Gender Ultrasound


A gender ultrasound is simply the use of ultrasound scans during pregnancy with the motivation of determining whether a baby is male or female.

Since the late 1950s, when it was first introduced, ultrasonography has become an extremely useful diagnostic tool in Obstetrics. It isn't surprising to hear that the number one most asked question is "what is the gender of my baby?"

Equipments currently used are referred to as real-time scanners, through which a continuous picture of the moving fetus can be shown on a monitor screen. Generally, extremely high frequency sound waves of between 3 to 7 megahertz (i.e. 3,000,000 to 7,000,000 cycles each second) are used for this reason.

gender ultrasounds

These sound waves are emitted from a transducer placed in contact with the maternal abdomen. The transducer is moved to "look at" (likened to a light shined from a torch) any particular content of the uterus. Repetitive groups of ultrasound waves survey the fetus in tiny slices and are mirrored back onto the exact transducer.

How A Gender Ultrasound Works

The information obtained from the unique reflections is transformed to create a picture on the monitor screen (a sonogram, or ultrasonogram).

Assessments and measurement can be made accurately on movements such as fetal heart beat and malformations in the fetus. These measurements are vital in the assessment of gestational age, size and growth in the fetus.

The pregnant woman is often required to have a full bladder for the procedure when abdominal scanning is carried out in early pregnancy.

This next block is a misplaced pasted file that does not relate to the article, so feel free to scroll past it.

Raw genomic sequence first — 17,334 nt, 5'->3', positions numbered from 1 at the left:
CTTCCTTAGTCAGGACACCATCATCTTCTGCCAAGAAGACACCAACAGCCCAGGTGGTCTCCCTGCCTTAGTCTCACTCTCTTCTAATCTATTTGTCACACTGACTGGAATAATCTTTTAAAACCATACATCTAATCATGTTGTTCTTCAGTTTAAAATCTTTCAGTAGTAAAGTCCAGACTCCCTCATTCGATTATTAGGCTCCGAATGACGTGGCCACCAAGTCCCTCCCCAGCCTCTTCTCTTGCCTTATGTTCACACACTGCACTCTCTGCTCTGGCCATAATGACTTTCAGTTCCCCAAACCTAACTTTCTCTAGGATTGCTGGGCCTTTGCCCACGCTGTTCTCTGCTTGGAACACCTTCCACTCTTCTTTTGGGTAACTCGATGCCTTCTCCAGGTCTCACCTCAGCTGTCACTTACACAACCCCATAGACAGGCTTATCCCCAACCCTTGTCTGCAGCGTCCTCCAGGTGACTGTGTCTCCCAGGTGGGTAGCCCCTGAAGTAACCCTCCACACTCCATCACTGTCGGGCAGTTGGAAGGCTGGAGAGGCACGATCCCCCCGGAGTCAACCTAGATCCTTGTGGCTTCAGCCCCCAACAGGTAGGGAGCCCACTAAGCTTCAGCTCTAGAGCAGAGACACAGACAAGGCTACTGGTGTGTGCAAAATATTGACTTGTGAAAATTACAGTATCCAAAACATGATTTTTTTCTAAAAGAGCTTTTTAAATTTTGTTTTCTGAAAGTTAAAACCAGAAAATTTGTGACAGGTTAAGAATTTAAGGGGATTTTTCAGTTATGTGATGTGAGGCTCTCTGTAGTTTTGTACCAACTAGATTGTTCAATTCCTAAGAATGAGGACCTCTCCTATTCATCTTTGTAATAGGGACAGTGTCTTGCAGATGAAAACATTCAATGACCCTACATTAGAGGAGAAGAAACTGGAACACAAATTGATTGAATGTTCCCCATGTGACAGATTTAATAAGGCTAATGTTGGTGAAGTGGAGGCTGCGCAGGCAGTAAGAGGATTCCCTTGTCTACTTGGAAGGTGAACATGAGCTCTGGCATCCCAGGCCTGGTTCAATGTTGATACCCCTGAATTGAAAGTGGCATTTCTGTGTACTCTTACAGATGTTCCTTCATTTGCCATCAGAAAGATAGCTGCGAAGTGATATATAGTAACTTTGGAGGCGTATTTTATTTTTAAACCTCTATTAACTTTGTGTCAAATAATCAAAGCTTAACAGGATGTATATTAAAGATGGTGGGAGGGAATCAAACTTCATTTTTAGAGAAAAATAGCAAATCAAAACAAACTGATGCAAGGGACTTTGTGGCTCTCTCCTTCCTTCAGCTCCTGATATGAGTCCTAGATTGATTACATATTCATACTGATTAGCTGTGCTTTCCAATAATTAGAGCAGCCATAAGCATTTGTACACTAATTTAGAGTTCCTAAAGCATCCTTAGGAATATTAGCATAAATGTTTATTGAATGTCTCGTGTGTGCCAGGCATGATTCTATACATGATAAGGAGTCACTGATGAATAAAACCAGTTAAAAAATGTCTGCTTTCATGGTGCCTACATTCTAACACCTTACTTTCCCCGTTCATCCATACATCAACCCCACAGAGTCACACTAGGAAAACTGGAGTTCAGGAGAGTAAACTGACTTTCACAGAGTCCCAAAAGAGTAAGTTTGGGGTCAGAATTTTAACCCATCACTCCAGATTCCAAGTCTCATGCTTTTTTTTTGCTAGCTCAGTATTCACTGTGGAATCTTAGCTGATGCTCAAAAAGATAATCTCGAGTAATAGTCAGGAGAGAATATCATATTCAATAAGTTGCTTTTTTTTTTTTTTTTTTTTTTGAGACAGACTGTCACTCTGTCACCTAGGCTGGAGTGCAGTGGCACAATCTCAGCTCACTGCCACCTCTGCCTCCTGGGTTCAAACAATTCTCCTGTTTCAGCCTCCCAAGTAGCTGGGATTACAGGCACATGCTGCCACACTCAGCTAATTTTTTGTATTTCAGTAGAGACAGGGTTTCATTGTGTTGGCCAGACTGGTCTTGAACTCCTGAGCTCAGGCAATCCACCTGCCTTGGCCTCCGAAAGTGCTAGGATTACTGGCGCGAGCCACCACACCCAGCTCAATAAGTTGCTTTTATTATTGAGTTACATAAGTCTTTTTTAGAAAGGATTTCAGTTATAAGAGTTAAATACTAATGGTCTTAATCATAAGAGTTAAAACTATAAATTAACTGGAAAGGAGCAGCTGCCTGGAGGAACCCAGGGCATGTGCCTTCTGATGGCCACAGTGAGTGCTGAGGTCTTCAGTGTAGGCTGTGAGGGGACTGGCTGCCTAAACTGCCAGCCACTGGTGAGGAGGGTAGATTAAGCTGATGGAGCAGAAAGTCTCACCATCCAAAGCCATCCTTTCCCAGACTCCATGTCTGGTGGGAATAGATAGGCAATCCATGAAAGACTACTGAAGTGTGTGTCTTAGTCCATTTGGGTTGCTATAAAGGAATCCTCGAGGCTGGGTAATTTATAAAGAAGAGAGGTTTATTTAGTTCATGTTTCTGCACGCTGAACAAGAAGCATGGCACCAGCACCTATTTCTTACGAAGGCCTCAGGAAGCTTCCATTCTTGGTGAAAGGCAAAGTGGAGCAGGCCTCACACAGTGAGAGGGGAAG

It is possible for the woman to feel a small amount of discomfort from pressure on the full bladder. The gel used is won’t stain but may feel a little cold and wet. The 3D ultrasound waves themselves do not cause any sensation.

What to Look for in a Gender Ultrasound

The 3D 4D ultrasound technician will have to look for specific signals and signs.

There should be no "assuming" and any technician "worth his gel" will not make a judgment unless actually seeing the male's penis for a boy and the labia for a girl.

It is important to understand that the if a fetus lacks a penis, that does not automatically mean that it is a girl. A "3 line sign" denotes the labia on a fetus and is quite the accurate indication of being a female.

In most cases, an ultrasound technician should be able to determine the gender of a baby by approximately 20 weeks and even at sixteen weeks. With the upgrades in today's technology, it is possible to determine a gender ultrasound even at 11-12 weeks.

How accurate is a gender ultrasound? At 12-14 weeks the procedure is reported to have about 80% accuracy in determination of fetus gender; 98-100% at 20 weeks.

For more useful information on the gender ultrasound topic, check out the page options to the side.

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